DON’T insist on demographic statistics adding up to 100%.

With the way different surveys break out (or don’t break out) Hispanic/Latino ancestry, sometimes the most holistic and complete data picture can come from showing overlapping categories. With higher resolution information about identity (the 2020 census survey offered many more categories and opportunities for self-reporting of race), it becomes even harder to get to perfect 100% category compilations. Those cross-sections of identity are valuable; make sure to be transparent and call out the unruly sum in order to not confuse readers.

DON’T reduce identity for brevity’s sake.

Reducing identity to broader categories means you’re making a choice to value certain parts of a person’s or group of people’s identity over others. This type of reduction can lend itself to “purity” type framings and hearkens back to the racist “one drop rule.” It also subtly challenges the legitimacy of someone’s racial identity, and usually implies one racial or ethnic identity is more important than the other—a decision that can only be made on the individual level. We saw this happen when coverage of Vice President Kamala Harris only referred to her as Black, skimming over any mention of her Indian ancestry.

When we simplify or remove nuance about identity, we miss the chance to properly cover that identity and to show support to our diverse audiences. Another common mistake is to abstract a specific experience to a larger one, often to save space in heds and deks. However, if a story is about someone Taiwanese, name that instead of substituting with “Asian.” Likewise, one would say “Nigerian American” instead of “African American” or “Black,” unless the source specifically identified as one of the latter.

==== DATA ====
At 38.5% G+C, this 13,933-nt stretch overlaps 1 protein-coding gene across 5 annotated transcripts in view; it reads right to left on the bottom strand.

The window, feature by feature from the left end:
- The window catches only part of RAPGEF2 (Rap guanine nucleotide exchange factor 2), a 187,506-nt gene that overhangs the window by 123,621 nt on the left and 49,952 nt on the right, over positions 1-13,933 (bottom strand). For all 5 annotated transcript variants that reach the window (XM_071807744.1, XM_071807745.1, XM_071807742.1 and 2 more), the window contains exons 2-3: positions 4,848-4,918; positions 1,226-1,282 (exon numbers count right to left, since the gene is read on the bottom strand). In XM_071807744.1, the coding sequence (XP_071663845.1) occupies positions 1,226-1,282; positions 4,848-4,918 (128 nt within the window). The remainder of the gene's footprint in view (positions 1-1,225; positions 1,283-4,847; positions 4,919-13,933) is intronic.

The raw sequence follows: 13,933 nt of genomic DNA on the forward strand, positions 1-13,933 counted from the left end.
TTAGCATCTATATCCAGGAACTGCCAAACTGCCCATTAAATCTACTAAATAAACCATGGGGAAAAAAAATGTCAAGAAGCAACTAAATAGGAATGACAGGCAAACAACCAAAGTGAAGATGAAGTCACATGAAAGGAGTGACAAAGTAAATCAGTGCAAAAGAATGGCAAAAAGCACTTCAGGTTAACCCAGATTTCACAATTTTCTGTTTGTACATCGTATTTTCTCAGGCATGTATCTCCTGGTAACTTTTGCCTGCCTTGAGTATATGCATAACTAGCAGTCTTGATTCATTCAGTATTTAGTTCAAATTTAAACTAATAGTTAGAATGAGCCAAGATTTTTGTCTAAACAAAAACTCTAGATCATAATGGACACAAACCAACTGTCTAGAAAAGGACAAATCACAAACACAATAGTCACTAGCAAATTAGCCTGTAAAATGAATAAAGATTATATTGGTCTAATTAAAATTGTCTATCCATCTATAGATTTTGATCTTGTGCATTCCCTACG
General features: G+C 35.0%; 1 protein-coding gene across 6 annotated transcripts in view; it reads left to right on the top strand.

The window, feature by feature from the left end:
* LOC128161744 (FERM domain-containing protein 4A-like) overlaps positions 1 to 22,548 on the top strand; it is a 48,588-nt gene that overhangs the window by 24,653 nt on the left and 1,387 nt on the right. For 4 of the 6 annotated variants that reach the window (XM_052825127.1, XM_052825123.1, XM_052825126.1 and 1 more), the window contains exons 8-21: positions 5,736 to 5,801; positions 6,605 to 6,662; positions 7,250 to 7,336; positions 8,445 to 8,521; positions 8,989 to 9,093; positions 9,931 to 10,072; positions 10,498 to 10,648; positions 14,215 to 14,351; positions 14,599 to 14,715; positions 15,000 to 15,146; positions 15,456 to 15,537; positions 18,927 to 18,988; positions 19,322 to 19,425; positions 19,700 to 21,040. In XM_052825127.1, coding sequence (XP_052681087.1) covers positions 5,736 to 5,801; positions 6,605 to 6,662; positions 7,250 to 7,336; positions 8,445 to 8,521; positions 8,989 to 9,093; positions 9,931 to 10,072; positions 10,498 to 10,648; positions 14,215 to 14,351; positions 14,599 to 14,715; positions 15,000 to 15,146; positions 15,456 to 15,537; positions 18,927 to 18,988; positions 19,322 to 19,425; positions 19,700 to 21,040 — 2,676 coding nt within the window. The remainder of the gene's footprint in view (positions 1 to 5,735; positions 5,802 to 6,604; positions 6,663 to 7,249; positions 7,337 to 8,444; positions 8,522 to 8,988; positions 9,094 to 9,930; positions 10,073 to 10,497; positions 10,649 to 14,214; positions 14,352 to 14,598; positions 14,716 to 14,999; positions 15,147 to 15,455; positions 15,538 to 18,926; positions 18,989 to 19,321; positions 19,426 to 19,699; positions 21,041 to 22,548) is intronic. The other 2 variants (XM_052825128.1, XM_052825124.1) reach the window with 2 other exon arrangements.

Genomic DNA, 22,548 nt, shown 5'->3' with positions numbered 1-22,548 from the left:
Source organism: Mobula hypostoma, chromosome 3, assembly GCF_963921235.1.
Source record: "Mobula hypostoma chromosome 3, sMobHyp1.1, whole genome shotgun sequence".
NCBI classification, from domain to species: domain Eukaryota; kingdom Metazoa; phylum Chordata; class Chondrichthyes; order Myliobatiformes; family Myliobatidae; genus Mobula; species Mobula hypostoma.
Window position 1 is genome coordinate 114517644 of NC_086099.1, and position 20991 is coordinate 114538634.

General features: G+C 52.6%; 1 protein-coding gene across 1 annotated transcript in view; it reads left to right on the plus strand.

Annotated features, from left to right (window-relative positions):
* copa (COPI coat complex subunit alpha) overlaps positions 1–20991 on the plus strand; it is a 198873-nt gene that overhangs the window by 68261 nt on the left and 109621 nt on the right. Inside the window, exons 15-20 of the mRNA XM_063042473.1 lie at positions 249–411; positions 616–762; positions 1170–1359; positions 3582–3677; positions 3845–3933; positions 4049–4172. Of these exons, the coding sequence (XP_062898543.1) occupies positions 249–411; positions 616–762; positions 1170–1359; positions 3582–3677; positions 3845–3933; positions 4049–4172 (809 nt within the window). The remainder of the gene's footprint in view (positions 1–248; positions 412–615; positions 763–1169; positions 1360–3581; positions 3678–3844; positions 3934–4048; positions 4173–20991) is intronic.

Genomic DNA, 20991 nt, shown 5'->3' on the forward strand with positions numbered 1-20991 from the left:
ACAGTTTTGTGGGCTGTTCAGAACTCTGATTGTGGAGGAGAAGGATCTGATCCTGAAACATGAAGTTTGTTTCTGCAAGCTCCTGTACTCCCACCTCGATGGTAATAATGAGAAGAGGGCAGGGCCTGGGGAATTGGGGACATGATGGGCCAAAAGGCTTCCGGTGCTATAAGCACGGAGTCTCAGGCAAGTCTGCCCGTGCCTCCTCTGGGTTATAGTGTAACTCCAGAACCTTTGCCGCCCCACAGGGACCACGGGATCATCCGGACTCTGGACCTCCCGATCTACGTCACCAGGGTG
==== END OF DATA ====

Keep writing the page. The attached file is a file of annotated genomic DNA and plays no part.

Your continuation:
DON’T assume “multiracial” means a specific mix of identities.

When the media uses the term “mixed race,” there is often an underlying assumption that the term refers to people with one white parent and one Black parent (or one white parent in general).

Pitching Guidelines

Most of our points so far have been straightforward: do this, not that. We also wanted to call attention to some fuzzier issues that can be more difficult to parse. We have compiled this list of considerations related to story framing and what sorts of articles about mixed-race people get written.

DON’T make “dilution” a key part of your story.

Oftentimes, multiracial people are subtly (or not-so-subtly) implied to be “less than” or have a less legitimate claim on their ancestry than monoracial people. A perfect example of this is in the movie “Dear White People,” where the Black Harvard dean implies that the reason Tessa Thompson’s activist character is so passionate about Black rights is because she is “overcompensating” for being mixed race.